Connecticut saw a net loss of loss of $2.6 billion to other states in 2016, and those migrating into the state earned only 55 percent of those who left, according to a study from the Cato Institute. The study comes as Connecticut nears an election which is focused heavily on ...
Senate President Pro Temopore, Martin Looney, D-New Haven, urged lawmakers to consider legalizing the recreational use of marijuana in Connecticut, claiming it “could be a substantial revenue benefit to the state.” Chris Stiffler, an economist with the Colorado Fiscal Institute says the idea that it will bail out a state mired in deficits is not realistic. “There was this idea in Colorado that there would be an extra lane on every highway and an extra teacher in every classroom, but we’re not talking about those kinds of numbers.”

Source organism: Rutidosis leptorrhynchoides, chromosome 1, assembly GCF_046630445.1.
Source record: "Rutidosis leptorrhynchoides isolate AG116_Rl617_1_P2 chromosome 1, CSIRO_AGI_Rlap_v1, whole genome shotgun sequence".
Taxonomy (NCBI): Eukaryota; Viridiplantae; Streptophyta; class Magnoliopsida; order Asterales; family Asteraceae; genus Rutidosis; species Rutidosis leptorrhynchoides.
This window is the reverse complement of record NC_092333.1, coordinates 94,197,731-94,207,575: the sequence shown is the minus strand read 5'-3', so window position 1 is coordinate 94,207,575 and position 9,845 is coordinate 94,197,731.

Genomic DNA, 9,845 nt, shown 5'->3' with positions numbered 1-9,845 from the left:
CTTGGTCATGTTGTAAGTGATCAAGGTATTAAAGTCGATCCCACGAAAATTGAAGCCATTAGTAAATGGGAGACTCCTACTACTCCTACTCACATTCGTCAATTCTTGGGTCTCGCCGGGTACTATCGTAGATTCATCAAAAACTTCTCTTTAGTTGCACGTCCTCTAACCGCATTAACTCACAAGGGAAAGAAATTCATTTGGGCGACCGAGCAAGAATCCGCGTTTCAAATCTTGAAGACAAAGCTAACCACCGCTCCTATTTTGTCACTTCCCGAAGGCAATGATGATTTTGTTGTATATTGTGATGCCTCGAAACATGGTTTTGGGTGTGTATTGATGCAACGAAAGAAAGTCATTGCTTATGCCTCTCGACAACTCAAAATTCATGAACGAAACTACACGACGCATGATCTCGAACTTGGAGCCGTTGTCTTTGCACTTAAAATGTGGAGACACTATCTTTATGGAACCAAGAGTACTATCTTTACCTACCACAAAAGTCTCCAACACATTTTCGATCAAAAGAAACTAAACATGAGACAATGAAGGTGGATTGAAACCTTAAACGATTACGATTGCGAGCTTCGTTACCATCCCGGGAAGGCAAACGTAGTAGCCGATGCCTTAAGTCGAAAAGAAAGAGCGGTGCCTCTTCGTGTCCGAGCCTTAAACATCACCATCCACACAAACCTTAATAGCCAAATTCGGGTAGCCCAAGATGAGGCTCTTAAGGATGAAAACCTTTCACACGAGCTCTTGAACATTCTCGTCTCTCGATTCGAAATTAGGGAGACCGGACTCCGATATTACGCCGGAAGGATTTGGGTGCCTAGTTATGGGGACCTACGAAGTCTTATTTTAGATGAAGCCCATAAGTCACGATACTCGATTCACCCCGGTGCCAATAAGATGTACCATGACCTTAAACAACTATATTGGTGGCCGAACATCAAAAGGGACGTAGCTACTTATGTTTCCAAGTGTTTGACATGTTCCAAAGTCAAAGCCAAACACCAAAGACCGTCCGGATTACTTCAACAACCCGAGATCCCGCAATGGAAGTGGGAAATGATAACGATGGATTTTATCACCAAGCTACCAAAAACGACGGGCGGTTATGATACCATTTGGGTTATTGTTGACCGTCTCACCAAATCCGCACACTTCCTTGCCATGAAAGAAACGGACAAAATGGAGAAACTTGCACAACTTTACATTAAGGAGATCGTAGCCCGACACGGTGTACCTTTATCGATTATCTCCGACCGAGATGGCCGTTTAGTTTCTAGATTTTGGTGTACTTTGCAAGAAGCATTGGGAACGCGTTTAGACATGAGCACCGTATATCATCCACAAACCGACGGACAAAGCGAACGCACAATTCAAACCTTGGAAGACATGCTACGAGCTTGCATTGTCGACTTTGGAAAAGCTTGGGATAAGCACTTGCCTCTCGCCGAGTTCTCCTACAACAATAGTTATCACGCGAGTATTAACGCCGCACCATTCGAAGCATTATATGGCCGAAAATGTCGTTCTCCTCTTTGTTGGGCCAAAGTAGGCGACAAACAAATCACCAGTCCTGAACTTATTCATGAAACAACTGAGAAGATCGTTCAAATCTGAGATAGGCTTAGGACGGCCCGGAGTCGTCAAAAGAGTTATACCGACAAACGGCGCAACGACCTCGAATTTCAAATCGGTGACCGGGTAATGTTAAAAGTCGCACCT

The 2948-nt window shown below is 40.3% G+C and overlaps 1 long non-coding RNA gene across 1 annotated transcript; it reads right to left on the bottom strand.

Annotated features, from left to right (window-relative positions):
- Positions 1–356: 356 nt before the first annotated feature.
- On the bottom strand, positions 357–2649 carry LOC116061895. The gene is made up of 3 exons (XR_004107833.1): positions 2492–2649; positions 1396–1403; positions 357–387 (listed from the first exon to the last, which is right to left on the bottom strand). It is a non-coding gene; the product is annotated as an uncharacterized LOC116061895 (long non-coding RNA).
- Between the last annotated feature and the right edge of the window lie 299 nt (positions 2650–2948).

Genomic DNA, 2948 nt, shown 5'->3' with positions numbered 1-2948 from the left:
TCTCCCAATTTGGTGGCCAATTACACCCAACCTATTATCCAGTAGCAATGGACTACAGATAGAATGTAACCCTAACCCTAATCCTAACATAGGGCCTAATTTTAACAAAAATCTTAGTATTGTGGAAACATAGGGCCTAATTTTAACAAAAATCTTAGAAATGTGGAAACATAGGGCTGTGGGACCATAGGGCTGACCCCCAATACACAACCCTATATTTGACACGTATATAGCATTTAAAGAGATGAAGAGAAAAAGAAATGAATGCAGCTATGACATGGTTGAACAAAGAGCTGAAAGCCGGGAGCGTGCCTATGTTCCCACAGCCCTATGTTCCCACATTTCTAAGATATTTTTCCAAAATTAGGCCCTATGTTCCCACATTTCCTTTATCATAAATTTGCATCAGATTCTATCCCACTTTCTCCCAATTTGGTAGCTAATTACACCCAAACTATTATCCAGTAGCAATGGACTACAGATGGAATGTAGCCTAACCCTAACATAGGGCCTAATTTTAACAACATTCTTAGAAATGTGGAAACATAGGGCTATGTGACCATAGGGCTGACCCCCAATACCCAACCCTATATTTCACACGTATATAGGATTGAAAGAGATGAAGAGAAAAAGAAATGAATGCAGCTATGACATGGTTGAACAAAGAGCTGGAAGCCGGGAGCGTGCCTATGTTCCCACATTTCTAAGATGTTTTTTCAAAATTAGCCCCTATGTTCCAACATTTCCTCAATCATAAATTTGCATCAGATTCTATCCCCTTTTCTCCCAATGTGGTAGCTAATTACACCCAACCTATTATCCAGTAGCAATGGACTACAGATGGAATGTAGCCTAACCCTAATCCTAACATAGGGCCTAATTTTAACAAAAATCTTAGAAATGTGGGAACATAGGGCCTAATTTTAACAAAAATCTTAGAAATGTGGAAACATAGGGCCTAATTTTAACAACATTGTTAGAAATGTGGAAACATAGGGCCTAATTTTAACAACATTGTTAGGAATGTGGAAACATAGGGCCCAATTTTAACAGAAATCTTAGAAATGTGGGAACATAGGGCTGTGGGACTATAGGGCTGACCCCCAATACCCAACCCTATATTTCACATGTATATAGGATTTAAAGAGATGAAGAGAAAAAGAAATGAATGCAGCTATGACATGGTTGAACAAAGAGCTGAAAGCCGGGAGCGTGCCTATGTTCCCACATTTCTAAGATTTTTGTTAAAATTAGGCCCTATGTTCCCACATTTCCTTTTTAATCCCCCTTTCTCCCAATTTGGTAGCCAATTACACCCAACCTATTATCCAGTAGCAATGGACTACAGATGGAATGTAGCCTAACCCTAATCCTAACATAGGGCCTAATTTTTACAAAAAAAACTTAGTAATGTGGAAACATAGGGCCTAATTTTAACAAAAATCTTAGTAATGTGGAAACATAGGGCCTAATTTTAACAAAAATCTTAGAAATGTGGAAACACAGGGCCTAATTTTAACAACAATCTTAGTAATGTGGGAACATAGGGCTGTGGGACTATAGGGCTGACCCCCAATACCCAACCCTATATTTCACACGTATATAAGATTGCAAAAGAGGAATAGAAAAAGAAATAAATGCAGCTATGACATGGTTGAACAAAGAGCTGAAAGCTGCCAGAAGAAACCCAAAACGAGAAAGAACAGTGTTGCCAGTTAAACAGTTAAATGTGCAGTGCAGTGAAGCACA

The Cato Institute released its ranking of states based on personal and economic freedom, which placed Connecticut in the bottom ten states in the nation. Connecticut dropped to 45th in the country - one spot lower than the previous 2014 ranking. The Cato Institute performs the ranking every two years and factors in personal freedom - such as marriage laws, drug and alcohol prohibitions, incarceration and gun rights - and state fiscal and regulatory policy.